- the use of a language or a currency other than that generally used in the trader’s country, especially a language or currency of one or more EU member states, or
- the controller offers the delivery of goods in EU member states.
Article 3(2)(b) relates to processing relating to the monitoring of the behaviour of individuals as far as their behaviour takes place in the EU. The key highlights of the guidelines in the context of Article 3(2)(b) are set out below.
- For Article 3(2)(b) to apply, the behaviour monitored must first relate to an individual in the EU and, in addition, the monitored behaviour must take place within the EU.
- Although Recital 24 only talks about the tracking of a person on the internet, the EDPB considers that tracking through other types of network or technology involving personal data should also be taken into account, for example through wearable and other smart devices.
- The online collection or analysis of personal data of individuals in the EU would not automatically count as ‘monitoring’ (that is, just having some cookies on a website will not be enough). It will be necessary to consider the controller’s purpose for processing the data and, in particular, any subsequent behavioural analysis or profiling techniques involving that data.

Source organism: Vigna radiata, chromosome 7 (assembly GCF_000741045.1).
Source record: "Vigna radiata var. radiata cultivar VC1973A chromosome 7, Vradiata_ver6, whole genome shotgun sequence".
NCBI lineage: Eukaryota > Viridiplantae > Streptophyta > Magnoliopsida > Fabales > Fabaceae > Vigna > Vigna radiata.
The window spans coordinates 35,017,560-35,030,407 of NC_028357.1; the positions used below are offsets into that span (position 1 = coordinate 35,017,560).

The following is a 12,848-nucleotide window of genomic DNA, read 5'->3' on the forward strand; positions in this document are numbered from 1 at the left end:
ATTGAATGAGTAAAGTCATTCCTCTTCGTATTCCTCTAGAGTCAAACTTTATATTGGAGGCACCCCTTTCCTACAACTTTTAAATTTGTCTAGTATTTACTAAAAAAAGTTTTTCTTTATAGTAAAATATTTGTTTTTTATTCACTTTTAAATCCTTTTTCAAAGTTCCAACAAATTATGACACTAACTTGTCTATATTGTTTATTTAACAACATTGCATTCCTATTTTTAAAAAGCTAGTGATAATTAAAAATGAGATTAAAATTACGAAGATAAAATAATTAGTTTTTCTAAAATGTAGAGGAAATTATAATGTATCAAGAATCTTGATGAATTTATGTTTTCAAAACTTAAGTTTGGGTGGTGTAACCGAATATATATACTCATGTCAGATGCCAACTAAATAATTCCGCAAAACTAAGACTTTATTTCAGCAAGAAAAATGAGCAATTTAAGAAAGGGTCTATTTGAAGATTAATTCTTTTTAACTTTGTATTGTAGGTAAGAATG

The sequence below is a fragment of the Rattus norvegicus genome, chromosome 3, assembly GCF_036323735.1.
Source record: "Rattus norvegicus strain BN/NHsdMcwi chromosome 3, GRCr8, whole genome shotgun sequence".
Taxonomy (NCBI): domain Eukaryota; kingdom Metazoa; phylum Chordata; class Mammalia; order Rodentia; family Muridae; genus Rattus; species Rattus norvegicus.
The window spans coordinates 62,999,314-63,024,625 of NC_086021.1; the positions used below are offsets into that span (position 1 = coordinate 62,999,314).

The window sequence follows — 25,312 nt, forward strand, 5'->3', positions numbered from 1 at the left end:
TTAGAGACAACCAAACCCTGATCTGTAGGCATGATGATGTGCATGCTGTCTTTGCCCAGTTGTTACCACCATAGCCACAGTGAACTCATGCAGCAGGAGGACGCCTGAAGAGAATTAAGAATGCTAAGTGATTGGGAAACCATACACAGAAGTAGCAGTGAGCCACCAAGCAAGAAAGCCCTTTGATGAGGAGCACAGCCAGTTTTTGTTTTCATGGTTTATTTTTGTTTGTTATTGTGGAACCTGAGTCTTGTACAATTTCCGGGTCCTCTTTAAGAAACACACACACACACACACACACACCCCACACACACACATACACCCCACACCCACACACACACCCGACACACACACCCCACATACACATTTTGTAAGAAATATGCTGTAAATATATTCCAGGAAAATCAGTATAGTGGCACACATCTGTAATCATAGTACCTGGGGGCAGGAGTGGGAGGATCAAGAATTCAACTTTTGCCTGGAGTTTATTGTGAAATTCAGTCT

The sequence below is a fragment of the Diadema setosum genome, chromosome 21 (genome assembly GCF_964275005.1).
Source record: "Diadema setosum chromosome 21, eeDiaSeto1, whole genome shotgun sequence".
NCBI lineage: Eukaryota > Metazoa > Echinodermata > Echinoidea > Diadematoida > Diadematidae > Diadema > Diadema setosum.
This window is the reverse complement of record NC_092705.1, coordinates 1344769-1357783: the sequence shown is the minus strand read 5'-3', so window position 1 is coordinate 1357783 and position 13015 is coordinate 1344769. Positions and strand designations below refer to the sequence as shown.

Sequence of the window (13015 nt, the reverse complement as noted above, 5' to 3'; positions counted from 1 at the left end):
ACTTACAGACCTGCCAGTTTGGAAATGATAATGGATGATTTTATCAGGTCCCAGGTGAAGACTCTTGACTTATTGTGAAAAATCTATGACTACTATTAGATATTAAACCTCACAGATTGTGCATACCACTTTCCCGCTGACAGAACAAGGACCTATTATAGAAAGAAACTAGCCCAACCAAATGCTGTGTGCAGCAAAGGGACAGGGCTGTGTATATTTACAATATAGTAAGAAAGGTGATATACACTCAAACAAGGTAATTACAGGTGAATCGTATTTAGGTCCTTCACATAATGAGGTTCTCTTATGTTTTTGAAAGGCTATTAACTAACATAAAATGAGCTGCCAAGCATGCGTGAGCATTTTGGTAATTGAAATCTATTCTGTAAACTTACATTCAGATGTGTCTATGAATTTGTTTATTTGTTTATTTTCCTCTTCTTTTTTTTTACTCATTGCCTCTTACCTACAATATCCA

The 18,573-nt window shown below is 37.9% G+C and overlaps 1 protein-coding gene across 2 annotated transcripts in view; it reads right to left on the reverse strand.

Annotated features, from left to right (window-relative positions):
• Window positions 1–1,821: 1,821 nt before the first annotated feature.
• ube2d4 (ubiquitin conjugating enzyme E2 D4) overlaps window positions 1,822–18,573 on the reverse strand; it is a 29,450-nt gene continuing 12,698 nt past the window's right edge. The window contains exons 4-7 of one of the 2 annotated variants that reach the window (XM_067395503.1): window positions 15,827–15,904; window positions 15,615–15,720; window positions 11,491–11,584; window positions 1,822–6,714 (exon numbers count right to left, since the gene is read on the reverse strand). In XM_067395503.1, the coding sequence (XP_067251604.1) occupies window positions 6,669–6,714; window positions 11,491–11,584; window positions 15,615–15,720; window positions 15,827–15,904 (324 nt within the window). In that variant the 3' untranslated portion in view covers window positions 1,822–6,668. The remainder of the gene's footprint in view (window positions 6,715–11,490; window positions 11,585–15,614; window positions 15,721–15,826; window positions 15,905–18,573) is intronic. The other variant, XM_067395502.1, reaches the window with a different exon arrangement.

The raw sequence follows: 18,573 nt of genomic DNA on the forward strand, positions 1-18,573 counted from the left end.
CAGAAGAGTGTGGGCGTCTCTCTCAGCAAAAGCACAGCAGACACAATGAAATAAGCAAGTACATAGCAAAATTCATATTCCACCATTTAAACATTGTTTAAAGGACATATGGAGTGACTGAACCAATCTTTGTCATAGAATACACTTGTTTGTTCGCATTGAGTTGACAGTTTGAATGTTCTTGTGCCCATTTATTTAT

- Examples of monitoring activities could include:
- behavioural advertising
- geo-localisation activities, in particular for marketing purposes
- personalised diet and health analytics services online
- market surveys and other behavioural studies based on individual profiles, and
- monitoring or regular reporting on an individual’s health status.
The guidelines finally also consider the requirement for non-EU organisations with no establishment in the EU to appoint an EU representative. The guidelines confirm that it was the intention of the legislation to enable enforcers to initiate enforcement action against a representative in the same way as against controllers or processors. This includes the possibility of imposing administrative fines and penalties against representatives, and to hold representatives liable.
Miriam Everett, Head of Data Protection and Privacy
Herbert Smith Freehills
Copyright: Herbert Smith Freehills
The EDPB draft guidelines are available at: https://edpb.europa.eu/our-work-tools/public-consultations/2018/guidelines-32018-territorial-scope-gdpr-article-3_en.